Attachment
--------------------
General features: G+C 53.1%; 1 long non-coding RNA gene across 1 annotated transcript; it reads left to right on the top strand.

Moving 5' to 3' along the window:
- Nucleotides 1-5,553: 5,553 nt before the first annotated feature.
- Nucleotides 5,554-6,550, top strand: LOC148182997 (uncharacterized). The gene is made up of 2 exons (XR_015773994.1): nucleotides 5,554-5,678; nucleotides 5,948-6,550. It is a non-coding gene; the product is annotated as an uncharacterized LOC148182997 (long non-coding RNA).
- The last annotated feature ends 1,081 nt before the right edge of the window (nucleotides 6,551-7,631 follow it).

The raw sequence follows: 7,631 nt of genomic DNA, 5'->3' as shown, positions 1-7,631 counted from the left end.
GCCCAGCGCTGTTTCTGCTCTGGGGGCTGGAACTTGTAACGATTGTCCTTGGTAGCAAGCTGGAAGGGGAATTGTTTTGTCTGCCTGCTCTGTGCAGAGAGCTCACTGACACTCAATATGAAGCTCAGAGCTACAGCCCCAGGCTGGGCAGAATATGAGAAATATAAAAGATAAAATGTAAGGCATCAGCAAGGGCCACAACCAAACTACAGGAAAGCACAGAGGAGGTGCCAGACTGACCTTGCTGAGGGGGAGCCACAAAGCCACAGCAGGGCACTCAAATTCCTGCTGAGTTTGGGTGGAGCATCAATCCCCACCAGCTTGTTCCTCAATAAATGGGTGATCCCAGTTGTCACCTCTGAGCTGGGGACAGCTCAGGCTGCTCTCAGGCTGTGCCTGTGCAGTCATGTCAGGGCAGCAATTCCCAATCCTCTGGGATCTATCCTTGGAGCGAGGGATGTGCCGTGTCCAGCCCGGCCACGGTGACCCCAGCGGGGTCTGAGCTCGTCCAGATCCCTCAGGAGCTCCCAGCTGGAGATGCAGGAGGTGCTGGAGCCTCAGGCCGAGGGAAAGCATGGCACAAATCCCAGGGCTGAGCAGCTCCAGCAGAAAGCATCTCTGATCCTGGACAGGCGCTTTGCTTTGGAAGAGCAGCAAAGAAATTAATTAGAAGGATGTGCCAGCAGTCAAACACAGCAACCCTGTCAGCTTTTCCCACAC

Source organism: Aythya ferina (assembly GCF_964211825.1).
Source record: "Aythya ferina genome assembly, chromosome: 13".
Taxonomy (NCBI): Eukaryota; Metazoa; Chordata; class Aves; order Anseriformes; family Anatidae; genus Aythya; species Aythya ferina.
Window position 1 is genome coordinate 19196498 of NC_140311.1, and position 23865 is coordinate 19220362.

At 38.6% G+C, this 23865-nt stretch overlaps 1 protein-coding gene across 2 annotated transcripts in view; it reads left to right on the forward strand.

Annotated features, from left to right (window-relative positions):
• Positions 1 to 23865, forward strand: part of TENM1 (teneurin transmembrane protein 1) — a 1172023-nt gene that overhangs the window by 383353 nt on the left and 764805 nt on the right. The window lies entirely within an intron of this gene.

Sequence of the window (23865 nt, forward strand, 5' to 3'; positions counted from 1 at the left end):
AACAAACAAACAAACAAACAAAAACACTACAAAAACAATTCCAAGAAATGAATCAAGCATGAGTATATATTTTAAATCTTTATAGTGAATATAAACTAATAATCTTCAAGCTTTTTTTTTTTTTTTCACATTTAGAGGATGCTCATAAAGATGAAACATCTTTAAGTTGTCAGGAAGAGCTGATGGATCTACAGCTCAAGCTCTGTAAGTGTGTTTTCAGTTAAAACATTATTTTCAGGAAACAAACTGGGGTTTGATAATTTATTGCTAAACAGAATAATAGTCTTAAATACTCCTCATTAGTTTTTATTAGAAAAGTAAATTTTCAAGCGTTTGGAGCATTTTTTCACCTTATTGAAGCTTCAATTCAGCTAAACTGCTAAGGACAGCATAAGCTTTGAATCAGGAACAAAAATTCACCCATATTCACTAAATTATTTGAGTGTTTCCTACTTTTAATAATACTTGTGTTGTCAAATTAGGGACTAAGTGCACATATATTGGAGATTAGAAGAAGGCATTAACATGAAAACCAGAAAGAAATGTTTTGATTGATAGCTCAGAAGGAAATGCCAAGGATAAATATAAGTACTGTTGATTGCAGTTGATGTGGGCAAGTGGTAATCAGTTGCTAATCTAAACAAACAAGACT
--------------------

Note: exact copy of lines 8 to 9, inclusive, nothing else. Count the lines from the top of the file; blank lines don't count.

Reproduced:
Source organism: Aythya ferina (assembly GCF_964211825.1).
Source record: "Aythya ferina genome assembly, chromosome: 13".